IRISH PHOTO ARCHIVE

Welcome to Irish Photo Archive where Irish historical images and documents have been made available for you to purchase online.

We sell historical, archived images from every day Irish life as well as significant events in the country’s history.

From an archive of over 3.5 million images you can see the many significant characters that visited Ireland over the years. Have a look and enjoy!

Friday, 31 July 2015

Miami Showband killings

On the morning of the first day of August in 1975, Ireland woke up to the shocking news of the paramilitary murder of three members of the Miami Showband. This very popular band, often dubbed ‘The Irish Beatles’, had been ambushed by the Ulster Volunteer Force (UVF) at a fake roadblock on their way back from a gig in Banbridge, County Down, where the shootings occurred. Two members of the band survived.

The Miami Showband played the same type of music as all the other showbands of the era: covers of chart music, with some Irish ballads and traditional songs mixed in. They did not sing political songs, or make any comment on the Troubles or Northern Ireland politics.

The Miami Showband was where Dickie Rock first rose to fame, and they had seven No.1’s in the Irish charts in the 1960s and ‘70s and were the first Irish artist to go straight to No.1 spot for their single, ‘Every Step of the Way’. They also represented Ireland in the Eurovision in 1966 and appeared on British TV.

The Miami Showband celebrating their third anniversary as a band
29 November 1965
Members of the Miami Showband check their photos at Baily Gibson Printers
2 December 1964
The line up of the band changed several times before 1975, with the biggest upheaval in 1972 when Dickie Rock went solo. On the night what became known as ‘the Miami Showband Massacre’, the line-up was Des Lee (saxophonist), Brian McCoy (trumpeter), Tony Geraghty (guitarist), Fran O'Toole (lead singer), Steven Travers (bassist) and Ray Millar (drummer – who survived the attack when he drove back to Dublin by himself).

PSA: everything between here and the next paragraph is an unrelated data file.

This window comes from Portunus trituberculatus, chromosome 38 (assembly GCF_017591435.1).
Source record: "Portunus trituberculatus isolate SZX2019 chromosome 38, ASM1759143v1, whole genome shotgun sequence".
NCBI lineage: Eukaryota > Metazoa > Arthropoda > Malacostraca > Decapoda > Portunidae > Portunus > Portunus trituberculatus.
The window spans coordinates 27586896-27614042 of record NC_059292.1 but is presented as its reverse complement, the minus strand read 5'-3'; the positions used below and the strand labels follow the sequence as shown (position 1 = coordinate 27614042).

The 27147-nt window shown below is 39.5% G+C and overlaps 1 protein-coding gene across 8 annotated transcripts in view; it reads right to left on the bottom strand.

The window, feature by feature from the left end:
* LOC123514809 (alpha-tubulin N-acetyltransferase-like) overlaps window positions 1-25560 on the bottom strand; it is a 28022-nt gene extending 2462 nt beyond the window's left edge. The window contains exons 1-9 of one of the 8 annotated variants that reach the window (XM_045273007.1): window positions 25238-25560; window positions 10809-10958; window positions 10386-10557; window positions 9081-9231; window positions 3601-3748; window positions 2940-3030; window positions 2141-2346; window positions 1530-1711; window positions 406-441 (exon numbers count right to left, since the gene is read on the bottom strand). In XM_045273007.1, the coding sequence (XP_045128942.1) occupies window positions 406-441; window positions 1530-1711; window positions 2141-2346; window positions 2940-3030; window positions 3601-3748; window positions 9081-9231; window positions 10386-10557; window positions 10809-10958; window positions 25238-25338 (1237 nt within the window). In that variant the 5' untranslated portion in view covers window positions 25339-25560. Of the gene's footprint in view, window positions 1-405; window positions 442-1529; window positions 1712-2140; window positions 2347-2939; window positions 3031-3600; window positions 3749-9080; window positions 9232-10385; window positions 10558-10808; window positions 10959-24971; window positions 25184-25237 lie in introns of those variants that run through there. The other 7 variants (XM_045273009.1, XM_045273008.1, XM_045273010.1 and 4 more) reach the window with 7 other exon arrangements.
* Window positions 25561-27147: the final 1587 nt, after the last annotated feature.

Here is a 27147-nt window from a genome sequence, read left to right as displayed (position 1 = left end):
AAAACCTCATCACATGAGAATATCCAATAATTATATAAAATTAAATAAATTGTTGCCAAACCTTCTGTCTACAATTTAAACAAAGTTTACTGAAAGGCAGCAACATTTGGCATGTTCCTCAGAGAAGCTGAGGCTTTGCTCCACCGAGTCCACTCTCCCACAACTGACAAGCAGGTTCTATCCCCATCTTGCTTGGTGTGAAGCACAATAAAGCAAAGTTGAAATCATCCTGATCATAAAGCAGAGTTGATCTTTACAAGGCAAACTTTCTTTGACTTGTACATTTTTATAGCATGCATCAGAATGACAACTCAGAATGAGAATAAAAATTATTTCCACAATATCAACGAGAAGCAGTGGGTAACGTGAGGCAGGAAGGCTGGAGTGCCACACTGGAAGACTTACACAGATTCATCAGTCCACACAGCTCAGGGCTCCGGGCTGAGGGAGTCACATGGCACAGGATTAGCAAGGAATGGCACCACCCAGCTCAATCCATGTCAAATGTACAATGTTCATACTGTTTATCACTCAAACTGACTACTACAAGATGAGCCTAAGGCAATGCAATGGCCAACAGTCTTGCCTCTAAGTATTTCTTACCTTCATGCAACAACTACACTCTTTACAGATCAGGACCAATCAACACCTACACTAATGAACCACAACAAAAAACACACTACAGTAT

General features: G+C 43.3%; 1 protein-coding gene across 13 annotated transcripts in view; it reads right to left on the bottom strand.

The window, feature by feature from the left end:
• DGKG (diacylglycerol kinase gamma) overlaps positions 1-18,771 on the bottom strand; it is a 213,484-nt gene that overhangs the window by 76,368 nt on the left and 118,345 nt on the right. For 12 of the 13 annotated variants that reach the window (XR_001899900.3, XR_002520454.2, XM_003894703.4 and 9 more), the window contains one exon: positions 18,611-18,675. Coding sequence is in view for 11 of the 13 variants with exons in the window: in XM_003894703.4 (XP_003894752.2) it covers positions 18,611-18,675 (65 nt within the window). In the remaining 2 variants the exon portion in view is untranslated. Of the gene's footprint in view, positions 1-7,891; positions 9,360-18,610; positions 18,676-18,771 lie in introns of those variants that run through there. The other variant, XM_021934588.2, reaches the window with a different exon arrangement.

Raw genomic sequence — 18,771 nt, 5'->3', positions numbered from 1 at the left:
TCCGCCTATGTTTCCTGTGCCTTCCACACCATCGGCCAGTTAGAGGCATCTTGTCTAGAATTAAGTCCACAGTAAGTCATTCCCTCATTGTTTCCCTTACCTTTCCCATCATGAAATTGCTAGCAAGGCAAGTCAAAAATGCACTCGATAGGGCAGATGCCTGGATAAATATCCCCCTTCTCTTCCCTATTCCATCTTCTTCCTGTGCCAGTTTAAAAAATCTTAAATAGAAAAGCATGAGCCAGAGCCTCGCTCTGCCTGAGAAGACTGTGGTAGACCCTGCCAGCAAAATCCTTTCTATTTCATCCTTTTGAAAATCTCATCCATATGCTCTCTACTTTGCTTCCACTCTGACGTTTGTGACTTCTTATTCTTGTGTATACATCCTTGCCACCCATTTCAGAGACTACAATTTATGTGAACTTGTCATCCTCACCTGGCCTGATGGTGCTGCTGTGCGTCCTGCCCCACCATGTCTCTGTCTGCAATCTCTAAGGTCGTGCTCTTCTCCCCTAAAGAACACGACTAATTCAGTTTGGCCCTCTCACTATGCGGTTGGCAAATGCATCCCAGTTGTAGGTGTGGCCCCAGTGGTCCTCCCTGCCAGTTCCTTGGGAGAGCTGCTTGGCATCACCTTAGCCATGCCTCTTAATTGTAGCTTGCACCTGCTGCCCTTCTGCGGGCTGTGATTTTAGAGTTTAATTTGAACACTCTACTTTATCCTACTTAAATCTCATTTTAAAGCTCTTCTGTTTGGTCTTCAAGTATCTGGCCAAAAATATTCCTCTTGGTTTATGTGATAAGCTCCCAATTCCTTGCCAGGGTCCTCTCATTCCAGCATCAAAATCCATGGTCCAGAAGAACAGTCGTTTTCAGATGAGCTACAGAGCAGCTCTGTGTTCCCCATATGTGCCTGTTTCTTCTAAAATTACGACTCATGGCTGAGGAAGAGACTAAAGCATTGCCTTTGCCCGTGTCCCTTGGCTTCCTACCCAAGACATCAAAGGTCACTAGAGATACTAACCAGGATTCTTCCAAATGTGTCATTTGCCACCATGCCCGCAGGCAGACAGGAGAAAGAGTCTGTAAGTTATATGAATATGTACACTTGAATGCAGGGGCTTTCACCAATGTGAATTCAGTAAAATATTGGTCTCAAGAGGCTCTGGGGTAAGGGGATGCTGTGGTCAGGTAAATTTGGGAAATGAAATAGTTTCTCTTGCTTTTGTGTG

The armed forces in Northern Ireland regularly set up roadblocks at that time, so it was not an unusual event to encounter one. When the band pulled up in their van, they were politely asked to leave the vehicle as it was being checked. The men at the checkpoint, all dressed in British Army uniforms, talked to the musicians about the gig they’d had that night while the van was being ‘checked’.

However, under the pretense of the security check, two of the UVF men were installing a bomb in the back of the van. It was set with a timer, but detonated as they left the van, killing them both instantly. All the members of the Miami Showband were knocked into the field or ditch beside the road with the force of the blast. The remaining gunmen panicked after the blast, and started firing at the band to eliminate all witnesses to the event.

Brian McCoy died almost instantly in the first volley of shots, with Fran O’Toole and Tony Geraghty shot down as they tried to run away. Des Lee had been knocked into the ditch by the door of the van, which also helped conceal him from the gunmen. Steven Travers had been hit by a bullet, but survived by playing dead.


It is believed that the bomb was intended to detonate within the Republic, and that the musicians could then be accused of transporting arms for republican paramilitaries. All the attack did was increase tensions across Ireland in an already volatile time, and make other showbands reluctant to travel to Northern Ireland. It brought the careers of some much loved musicians to a brutal end, and added to the toll of innocent people caught in the middle of the Troubles.

All images available @ Irish Photo Archive